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Sending messages and events in web extensions has never been easier. Batteries included 🔋🔋🔋

Turns surface specific browser APIs into unified transport layer. So you can seamlessly communicate between all extension contexts (including injected script/window). Promotes code reusability by enabling reuse of the components that rely on messages/events between dfferent extension contexts.

No more chrome.runtime.sendMessage or chrome.runtime.onConnect or window.dispatchEvent

This library provides two communication patterns:

  • One-on-one messaging with optional replies – via definePegasusMessageBus API. Resilient way of communication between any 2 contexts. Ex: DevTools panel and injected script within instected tab.
  • Event broadcasting – via definePegasusEventBus API. This allows you to inform other extension contexts about certains events. Ex: broadcast changes to all open tabs


  • Runtime contexts: window (injected script), popup, devtools, content script, background, options, sidepanel (planned)
  • Browsers: Chrome, Firefox, Safari, Opera, Edge + others supported by webextension-polyfill

Comparison to other libraries

@webext-pegasus/transport webext-bridge @webext-core/messaging
Injected script (window) support 🌦️
One-on-one messaging
Event Broadcasting
Context agnostic APIs 🌦️
Type Safety 🌦️

🚀 Quick Start

npm install -S @webext-pegasus/transport

Initialize Pegasus transport layer once for every runtime context you use in your extension.

// background.ts + once per all other extension contexts
import { initPegasusTransport } from '@webext-pegasus/transport/background';

// You can use all other Pegasus packages after it

As soon as Pegasus Transport was initialized - all other code that relies on transport layer may simply do the following:

import {definePegasusEventBus, definePegasusMessageBus} from '@webext-pegasus/transport';

// Message Bus
interface ITestMessageBus {
  stringLength(data: string): number;
const messageBus = definePegasusMessageBus<ITestEventBus>();
messageBus.onMessage('stringLength', (message) => {
  return message.data.length;
  'some string',
  'background', // Destination of the message

// Event Bus
interface ITestEventBus {
  testEvent: string;
const eventBus = definePegasusEventBus<ITestEventBus>();
eventBus.onBroadcastEvent('testEvent', (message) => {
  console.log('received test-event with', message.data, 'from', message.sender);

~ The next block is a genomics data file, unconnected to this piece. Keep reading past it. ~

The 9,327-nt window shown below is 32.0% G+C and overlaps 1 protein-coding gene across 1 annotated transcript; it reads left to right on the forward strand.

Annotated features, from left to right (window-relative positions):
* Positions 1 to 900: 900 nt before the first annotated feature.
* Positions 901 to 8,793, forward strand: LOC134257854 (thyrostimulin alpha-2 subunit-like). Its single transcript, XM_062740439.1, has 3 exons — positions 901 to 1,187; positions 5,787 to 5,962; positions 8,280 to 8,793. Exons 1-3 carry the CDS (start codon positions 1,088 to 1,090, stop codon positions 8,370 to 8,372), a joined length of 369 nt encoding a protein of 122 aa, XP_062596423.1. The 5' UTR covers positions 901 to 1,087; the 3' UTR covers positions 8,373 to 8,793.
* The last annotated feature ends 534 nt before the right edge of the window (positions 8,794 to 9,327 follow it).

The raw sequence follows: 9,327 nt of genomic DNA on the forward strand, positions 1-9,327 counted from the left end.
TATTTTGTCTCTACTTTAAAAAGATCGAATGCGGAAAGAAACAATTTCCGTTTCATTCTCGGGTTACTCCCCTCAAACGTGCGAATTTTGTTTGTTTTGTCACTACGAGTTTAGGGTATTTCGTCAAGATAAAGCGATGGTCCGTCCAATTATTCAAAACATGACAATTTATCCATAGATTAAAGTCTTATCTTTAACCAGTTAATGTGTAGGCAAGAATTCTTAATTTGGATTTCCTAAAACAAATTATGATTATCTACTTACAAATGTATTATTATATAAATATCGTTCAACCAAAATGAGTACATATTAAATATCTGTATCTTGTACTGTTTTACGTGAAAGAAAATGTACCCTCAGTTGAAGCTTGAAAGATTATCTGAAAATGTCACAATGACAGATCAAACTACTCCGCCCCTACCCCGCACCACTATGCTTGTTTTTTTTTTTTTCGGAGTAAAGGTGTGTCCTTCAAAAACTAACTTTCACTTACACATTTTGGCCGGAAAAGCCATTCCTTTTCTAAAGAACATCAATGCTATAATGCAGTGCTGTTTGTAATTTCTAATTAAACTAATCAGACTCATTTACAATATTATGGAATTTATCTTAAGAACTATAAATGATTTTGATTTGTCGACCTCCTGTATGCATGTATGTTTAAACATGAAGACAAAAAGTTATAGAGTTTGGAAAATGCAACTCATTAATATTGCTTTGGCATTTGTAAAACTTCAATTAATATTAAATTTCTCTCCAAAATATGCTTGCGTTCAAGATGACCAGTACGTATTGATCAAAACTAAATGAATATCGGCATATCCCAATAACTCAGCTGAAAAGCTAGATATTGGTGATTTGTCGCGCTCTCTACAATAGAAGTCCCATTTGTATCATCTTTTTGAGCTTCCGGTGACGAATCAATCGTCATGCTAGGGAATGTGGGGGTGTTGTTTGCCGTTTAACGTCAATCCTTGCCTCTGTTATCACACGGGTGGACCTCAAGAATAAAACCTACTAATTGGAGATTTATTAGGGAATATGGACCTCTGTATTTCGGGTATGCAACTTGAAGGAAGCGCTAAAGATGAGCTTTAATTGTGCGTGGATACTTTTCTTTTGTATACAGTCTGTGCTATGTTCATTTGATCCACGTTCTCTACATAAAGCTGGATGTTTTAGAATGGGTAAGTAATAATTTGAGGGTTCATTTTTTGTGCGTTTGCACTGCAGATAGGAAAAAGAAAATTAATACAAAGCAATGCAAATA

'Hello world from background script!',

Available entrypoints:

  • @webext-pegasus/transport/background
  • @webext-pegasus/transport/content-script
  • @webext-pegasus/transport/devtools
  • @webext-pegasus/transport/options
  • @webext-pegasus/transport/popup
  • @webext-pegasus/transport/window (for injected scripts)


  • Doesn't work?

    If window contexts are not part of the puzzle, it shall out of the box for messaging between devtools <-> background <-> content-script(s). If even that is not working, it's likely that @webext-pegasus/transport hasn't been initialized in background page of your extension, which is used as a relay for all events/messages. If you don't need a background page for yourself, here's bare minimum to get Pegasus flying.

// background.js (requires transpilation/bundling using webpack(recommended))

import { initPegasusTransport } from '@webext-pegasus/transport/background';
// manifest.json

  "background": {
    "scripts": ["path/to/transpiled/background.js"]
  • Can't send messages to / receive from window?

    Sending or receiving messages from or to window requires you to open the messaging gateway in content script(s) for that particular tab. Call initPegasusTransport({allowWindowMessagingForNamespace: '...'}) while passing allowWindowMessagingForNamespace option in any of your content script(s) in that tab and call initPegasusTransport({namespace: '...'}) in the script loaded in top frame i.e the window context. Make sure that namespaceA === namespaceB. If you're doing this, read the security note below

Security risks while communicating with injected script

The following note only applies if and only if, you will be sending/receiving messages to/from window contexts. There's no security concern if you will be only working with content-script, background, popup, options, or devtools scope, which is the default setting.

window context(s) in tab A get unlocked the moment you call initPegasusTransport({allowWindowMessagingForNamespace: 'TEST'}) in your extension's content script AND initPegasusTransport({namespace: 'TEST'}) in your injected script.

Unlike chrome.runtime.sendMessage and chrome.runtime.connect, which requires extension's manifest to specify sites allowed to talk with the extension, this package has no such measure by design, which means any webpage whether you intended or not, can do sendMessage(msgId, data, 'background') or something similar that produces same effect, as long as it uses same protocol used by this library and namespace set to same as yours.

So to be safe, if you will be interacting with window contexts, treat incoming data as you would treat user input.

As an example if you plan on having something critical, always verify the sender before responding:

// background.js

import { onMessage } from '@webext-pegasus/transport/background';

onMessage("getUserBrowsingHistory", (message) => {
  const { data, sender } = message;
  // Respond only if request is from 'devtools', 'content-script', 'popup', 'options', or 'background' endpoint


This library is based on the Server Side Up's implementation of the webext-bridge in context of RPC stack. However it simplifies use of the sendMessage/onMessage APIs in conponents that may be present within different runtime contexts.

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npm i @webext-pegasus/transport

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